Burlington Coat Factory Warehouse Corp., the No. 1 retailer of coats in the United States, has a unique stance on e-commerce: It does not want to draw attention to its online store.
A key reason is a fulfillment system inadequately equipped for e-commerce even though its Web site, burlingtoncoatfactory.com, has been accepting orders since June 2000.
“If you're not a cataloger and haven't had customer pick and pack in place for 10 years, fulfillment is tougher than you might think,” said Ginger Atwater, Lebanon, NH-based director of e-business at Burlington Coat Factory, Burlington, NJ.
Burlington expects to fix the problem later this summer and through the fall when it starts designing and implementing a fulfillment system that addresses its needs.
The current system “is a noisy distraction,” Atwater said, “and it clearly limits how much we can grow right now, but that's okay because I'm not running into a conflict. My stated goal is not to be another revenue earner for the company. My stated goal is to be a support for bricks-and-mortar [stores].”
Founded in 1972, Burlington targets married women age 35 to 45 and families looking for designer labels. Products such as apparel, footwear, accessories, linen and home-decor items are discounted up to 60 percent, selling at more than 290 stores in 42 states.
But the privately held company is downright conservative in marketing its online store. Even though it collects e-mails from online customers, it has never sent any outbound communications. It also does not have plans for marketing the online store anytime soon.
Only now, the online store is gaining new significance. In response to consumer requests, the company will soon launch bridal, anniversary and birthday registries online — ahead of the offline variants. An online launch date has not been set. At present, offline stores boast only a baby registry.
Atwater understands that the retailer cannot ignore the elephant in the room. The current method of accepting online orders is as archaic as can be.
For example, the only step currently automated in the online process is relaying the order once it is placed. After that, executives have to run around with checklist in hand and figure out which store has that clothing item or accessory. This is done by e-mail, telephone or fax.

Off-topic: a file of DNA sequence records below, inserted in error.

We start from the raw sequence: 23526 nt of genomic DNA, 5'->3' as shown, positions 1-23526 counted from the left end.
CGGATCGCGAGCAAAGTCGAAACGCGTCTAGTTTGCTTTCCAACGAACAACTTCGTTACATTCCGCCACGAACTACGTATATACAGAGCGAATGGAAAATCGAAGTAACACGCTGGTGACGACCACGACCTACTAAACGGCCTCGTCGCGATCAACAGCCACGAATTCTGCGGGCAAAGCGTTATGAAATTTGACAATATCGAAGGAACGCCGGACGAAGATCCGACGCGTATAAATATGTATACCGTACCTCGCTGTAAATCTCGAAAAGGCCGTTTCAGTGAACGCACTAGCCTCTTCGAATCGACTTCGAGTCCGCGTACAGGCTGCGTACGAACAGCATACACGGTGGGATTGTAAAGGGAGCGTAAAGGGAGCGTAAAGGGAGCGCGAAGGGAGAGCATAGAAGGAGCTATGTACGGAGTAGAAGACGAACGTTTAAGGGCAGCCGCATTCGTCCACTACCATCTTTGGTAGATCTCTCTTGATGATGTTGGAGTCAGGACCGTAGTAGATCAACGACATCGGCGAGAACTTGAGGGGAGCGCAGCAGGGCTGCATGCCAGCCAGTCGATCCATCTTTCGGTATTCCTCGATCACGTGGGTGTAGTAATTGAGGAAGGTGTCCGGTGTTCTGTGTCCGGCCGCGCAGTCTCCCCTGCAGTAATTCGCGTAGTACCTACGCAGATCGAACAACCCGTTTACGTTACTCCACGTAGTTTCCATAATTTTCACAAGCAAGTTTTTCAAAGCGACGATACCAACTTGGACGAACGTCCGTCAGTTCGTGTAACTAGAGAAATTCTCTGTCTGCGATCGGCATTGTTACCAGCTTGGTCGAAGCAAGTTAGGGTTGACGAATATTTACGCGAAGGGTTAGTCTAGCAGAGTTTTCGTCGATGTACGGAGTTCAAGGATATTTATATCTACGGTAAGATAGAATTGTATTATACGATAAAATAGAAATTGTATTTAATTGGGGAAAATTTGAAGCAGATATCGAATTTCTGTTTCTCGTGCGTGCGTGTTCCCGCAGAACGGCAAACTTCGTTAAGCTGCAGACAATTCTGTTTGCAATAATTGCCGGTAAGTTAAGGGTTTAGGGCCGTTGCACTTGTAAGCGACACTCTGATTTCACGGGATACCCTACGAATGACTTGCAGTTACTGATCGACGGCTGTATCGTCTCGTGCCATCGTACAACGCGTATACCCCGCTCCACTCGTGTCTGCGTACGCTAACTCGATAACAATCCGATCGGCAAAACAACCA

Once the product is located, there is the hassle of assigning tracking numbers, bagging, determining the point of receipt and calculating taxes.
“It's very labor intensive,” Atwater admits.
A new, more integrated and automated order-processing and fulfillment system, however, will ease life for Burlington executives responsible for e-commerce.
“It probably won't change where the goods come from, but it'll change the amount of labor involved in tracking them,” Atwater said. “What we're doing right now is an enormously labor-intensive process, and that's why it doesn't make sense to try to build the volume [online].”
The new system has to tie in with Burlington's distribution center, store-based inventory and purchase order systems. In addition, the system has to integrate well with Burlington's vendor setup.
“Obviously you can't just buy something off the shelf and say these are the kinds of transactions done this way and everybody else can keep doing his own segments and somehow it will all come together,” Atwater said.
Again, in contrast with a lot of offline retailers ironing out the creases in their e-commerce operations, Burlington has decided to create its automated fulfillment system on its own.
“A piece of it we'll work with vendor fulfillment, where we're going to play around with one of the many companies that are starting to move into that space this year,” Atwater said. “But, ultimately, I don't think it'll be like EDI or some XML transaction.
“It'll be some sort of industry standard that evolves where everybody who's asking the vendor to ship directly creates this kind of transaction,” she said, “and it gets communicated and everybody knows how to grab those and put them in their systems and process orders from there.”
Thus, the aim is to source products from company stores or distribution centers or, better still, to get vendors to ship directly.
Until that happens, the status quo at burlingtoncoatfactory.com will continue.
“I do not want to drive any more business than I've already got,” Atwater said. “People find us because of our brand. We get traffic and we're doing a very brisk business, and I'm just trying to walk that tight rope until we get the fulfillment system before we open the floodgates.”